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|Year : 2018 | Volume
| Issue : 6 | Page : 1846-1847
Pericallosal lipoma masquerading as venous thrombosis on magnetic resonance imaging
Ravi K Jakkani1, K Krishna Reddy2, Sandeep Satyanarayan1, A Suryanarayana1, Kiran K Ramineni2
1 Department of Radiology, Yashoda Superspeciality Hospital, Malakpet, Hyderabad, Telangana, India
2 Department of Neurology, Yashoda Superspeciality Hospital, Malakpet, Hyderabad, Telangana, India
|Date of Web Publication||28-Nov-2018|
Dr. Ravi K Jakkani
Department of Radiology, Yashoda Superspeciality Hospital, Near Nalgonda Cross Roads, Malakpet, Hyderabad - 500 036, Telangana
Source of Support: None, Conflict of Interest: None
|How to cite this article:|
Jakkani RK, Reddy K K, Satyanarayan S, Suryanarayana A, Ramineni KK. Pericallosal lipoma masquerading as venous thrombosis on magnetic resonance imaging. Neurol India 2018;66:1846-7
|How to cite this URL:|
Jakkani RK, Reddy K K, Satyanarayan S, Suryanarayana A, Ramineni KK. Pericallosal lipoma masquerading as venous thrombosis on magnetic resonance imaging. Neurol India [serial online] 2018 [cited 2019 Feb 21];66:1846-7. Available from: http://www.neurologyindia.com/text.asp?2018/66/6/1846/246253
A 60-year old female patient, who was diabetic and hypertensive, came to the neurology outpatient department with complaints of headache and giddiness since 1 month. On examination, she was conscious and coherent with a normal sensorium. There were no sensory or motor deficits and the cranial nerve examination was normal. Her fundus examination was unremarkable. Magnetic resonance imaging (MRI) of the brain was advised for further evaluation. MRI showed two curvilinear T1 and T2 hyperintense cord-like structures seen in the pericallosal region with blooming visible on the gradient reversal echo (GRE) sequence, along the location of inferior sagittal sinus [Figure 1]. The lesion on MRI was closely simulating either inferior sagittal sinus thrombosis or the presence of a pericallosal lipoma. Plain computed tomography (CT) of brain showed a thin curvilinear fat-containing lesion corresponding to the MRI lesion [Figure 2] which confirmed the diagnosis of a pericallosal lipoma.
|Figure 1: Serial axial T1 weighted (a-c) and gradient echo (d–f) images of the brain showing two T1 hyperintense cord-like structures in the pericallosal region (black arrows) with blooming on gradient echo images (white arrows)|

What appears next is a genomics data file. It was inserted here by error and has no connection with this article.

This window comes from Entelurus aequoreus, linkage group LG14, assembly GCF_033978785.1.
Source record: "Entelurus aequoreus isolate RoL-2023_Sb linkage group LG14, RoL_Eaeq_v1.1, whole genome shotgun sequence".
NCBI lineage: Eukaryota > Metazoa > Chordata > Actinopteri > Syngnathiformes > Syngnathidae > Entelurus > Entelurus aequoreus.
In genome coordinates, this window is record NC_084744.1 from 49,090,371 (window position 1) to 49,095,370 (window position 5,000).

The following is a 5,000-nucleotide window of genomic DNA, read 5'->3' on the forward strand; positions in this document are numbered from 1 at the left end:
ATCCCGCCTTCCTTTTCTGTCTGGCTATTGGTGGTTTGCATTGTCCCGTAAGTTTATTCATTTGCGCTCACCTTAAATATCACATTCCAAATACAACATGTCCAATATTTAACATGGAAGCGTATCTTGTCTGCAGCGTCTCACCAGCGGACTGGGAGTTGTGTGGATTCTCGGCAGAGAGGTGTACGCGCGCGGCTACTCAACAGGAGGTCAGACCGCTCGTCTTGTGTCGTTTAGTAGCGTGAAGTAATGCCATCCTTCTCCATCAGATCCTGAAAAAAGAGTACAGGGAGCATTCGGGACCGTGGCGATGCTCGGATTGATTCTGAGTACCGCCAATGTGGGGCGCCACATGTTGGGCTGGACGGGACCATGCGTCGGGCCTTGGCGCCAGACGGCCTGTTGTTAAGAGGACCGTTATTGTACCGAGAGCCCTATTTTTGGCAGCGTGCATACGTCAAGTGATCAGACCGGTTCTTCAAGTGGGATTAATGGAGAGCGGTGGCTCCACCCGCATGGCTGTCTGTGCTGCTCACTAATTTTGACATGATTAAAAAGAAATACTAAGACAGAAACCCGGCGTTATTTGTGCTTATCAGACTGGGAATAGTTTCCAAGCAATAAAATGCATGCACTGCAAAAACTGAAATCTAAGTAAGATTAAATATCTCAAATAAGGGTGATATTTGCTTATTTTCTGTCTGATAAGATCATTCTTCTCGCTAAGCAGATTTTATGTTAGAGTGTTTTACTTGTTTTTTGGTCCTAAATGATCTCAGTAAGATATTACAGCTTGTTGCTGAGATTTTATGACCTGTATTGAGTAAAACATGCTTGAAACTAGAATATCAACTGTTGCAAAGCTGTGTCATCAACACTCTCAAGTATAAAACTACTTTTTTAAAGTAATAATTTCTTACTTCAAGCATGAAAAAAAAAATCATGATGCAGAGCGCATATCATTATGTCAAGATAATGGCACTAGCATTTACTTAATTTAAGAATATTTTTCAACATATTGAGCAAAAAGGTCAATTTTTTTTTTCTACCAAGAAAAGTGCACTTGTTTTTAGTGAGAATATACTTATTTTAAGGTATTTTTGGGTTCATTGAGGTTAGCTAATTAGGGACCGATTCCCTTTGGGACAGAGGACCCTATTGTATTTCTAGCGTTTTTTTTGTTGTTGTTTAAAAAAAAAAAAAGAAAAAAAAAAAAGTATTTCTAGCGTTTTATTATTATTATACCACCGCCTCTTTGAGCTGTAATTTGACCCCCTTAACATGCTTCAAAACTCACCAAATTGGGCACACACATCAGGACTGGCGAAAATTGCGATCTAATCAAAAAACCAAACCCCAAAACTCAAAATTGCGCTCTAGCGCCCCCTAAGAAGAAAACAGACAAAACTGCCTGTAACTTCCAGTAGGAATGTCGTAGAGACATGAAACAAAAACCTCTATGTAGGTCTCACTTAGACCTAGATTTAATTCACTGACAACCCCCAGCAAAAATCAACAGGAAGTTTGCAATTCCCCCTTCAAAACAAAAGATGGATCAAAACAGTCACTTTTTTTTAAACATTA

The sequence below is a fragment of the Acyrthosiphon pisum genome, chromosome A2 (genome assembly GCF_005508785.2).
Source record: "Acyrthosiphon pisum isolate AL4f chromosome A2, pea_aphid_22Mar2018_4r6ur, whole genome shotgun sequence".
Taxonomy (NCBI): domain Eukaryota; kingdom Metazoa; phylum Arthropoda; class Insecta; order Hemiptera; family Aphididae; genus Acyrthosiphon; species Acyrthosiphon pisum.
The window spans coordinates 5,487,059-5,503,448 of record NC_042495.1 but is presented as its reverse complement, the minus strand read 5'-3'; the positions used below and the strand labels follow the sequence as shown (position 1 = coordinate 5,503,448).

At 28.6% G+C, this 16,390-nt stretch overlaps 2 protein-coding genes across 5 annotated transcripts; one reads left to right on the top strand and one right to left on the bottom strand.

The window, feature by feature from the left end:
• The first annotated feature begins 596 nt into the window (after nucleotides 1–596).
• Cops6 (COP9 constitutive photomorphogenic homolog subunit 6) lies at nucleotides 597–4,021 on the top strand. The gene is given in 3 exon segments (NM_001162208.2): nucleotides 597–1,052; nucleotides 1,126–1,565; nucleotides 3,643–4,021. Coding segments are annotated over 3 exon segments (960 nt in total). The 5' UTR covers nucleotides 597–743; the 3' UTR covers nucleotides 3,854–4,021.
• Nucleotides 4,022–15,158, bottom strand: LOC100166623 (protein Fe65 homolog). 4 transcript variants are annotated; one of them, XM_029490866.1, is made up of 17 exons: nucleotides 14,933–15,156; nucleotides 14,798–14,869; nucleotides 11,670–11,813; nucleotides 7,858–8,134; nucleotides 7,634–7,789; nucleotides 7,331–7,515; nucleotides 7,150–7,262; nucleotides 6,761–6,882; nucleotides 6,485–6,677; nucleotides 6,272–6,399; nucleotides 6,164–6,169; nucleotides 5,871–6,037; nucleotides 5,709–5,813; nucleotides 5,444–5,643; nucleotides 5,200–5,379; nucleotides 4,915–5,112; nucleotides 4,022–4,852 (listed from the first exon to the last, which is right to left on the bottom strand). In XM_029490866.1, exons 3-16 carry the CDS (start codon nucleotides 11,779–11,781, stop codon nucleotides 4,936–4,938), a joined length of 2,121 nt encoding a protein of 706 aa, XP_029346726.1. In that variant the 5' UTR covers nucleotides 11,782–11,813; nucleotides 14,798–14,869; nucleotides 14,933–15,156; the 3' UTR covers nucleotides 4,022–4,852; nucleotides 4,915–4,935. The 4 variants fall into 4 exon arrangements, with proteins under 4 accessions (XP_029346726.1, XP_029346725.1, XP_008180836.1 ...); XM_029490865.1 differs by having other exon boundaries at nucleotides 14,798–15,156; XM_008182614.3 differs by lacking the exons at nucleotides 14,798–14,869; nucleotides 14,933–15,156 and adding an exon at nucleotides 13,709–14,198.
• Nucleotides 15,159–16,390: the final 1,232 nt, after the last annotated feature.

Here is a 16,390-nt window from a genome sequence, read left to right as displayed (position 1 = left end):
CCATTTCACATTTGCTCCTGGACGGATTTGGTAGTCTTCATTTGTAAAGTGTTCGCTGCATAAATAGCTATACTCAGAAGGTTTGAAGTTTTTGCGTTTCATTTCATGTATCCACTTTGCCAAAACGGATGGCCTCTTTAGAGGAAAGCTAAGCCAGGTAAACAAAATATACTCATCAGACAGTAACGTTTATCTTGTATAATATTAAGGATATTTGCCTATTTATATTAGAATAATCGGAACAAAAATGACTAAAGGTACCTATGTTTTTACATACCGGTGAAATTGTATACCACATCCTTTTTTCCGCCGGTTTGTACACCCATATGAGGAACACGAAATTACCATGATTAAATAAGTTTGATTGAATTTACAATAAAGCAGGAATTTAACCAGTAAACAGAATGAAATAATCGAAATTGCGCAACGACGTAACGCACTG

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|Figure 2: Sagittal T1 weighted (a) and sagittal plain computed tomography (b) images of the brain showing a curvilinear T1 hyperintense pericallosal lesion (black arrow) with the corresponding fat lesion on computed tomography (white arrow)|
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Pericallosal region is the most common location of an intracranial lipoma. These lipomas are divided into the curvilinear and the tubulonodular subgroups. They are asymptomatic and can be associated with corpus callosal anomalies like hypoplasia and agenesis. Pericallosal lipomas are seen along vascular structures like the inferior sagittal sinus and can mimic the presence of a venous sinus thrombosis on MRI. They show a hyperintense signal on T1 and T2 sequences and often show blooming on GRE sequence, masquerading venous thrombosis. Lipomas often show susceptibility artifacts attributed due to microscopic mineralization and thus cause blooming on GRE sequences. T1 and T2 fat-saturated images are also useful for establishing the diagnosis of a lipoma. Chemical shift artifact helps in diagnosing fat-containing lesions. This finding appears because of the difference in the resonance frequencies of fat and water and is seen in the frequency-encoding direction. It is seen in short spin-echo, GRE, and susceptibility-weighted imaging sequences and appears as a dark line at the fat and fluid interface. The CT scan can easily differentiate these lipomas from other vascular lesions and confirms the diagnosis by showing a fat-containing lesion, as seen in our case.
A pericallosal lipoma can mimic a venous thrombosis on MRI. Knowledge of MRI features of a lipoma in various pulse sequences is very useful in establishing the diagnosis; plain CT scan can confirm the diagnosis in cases where the diagnosis is not immediately apparent on an MR imaging.
Declaration of patient consent
The authors certify that they have obtained all appropriate patient consent forms. In the form the patient(s) has/have given his/her/their consent for his/her/their images and other clinical information to be reported in the journal. The patients understand that their names and initials will not be published and due efforts will be made to conceal their identity, but anonymity cannot be guaranteed.
Financial support and sponsorship
Conflicts of interest
There are no conflicts of interest.
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[Figure 1], [Figure 2]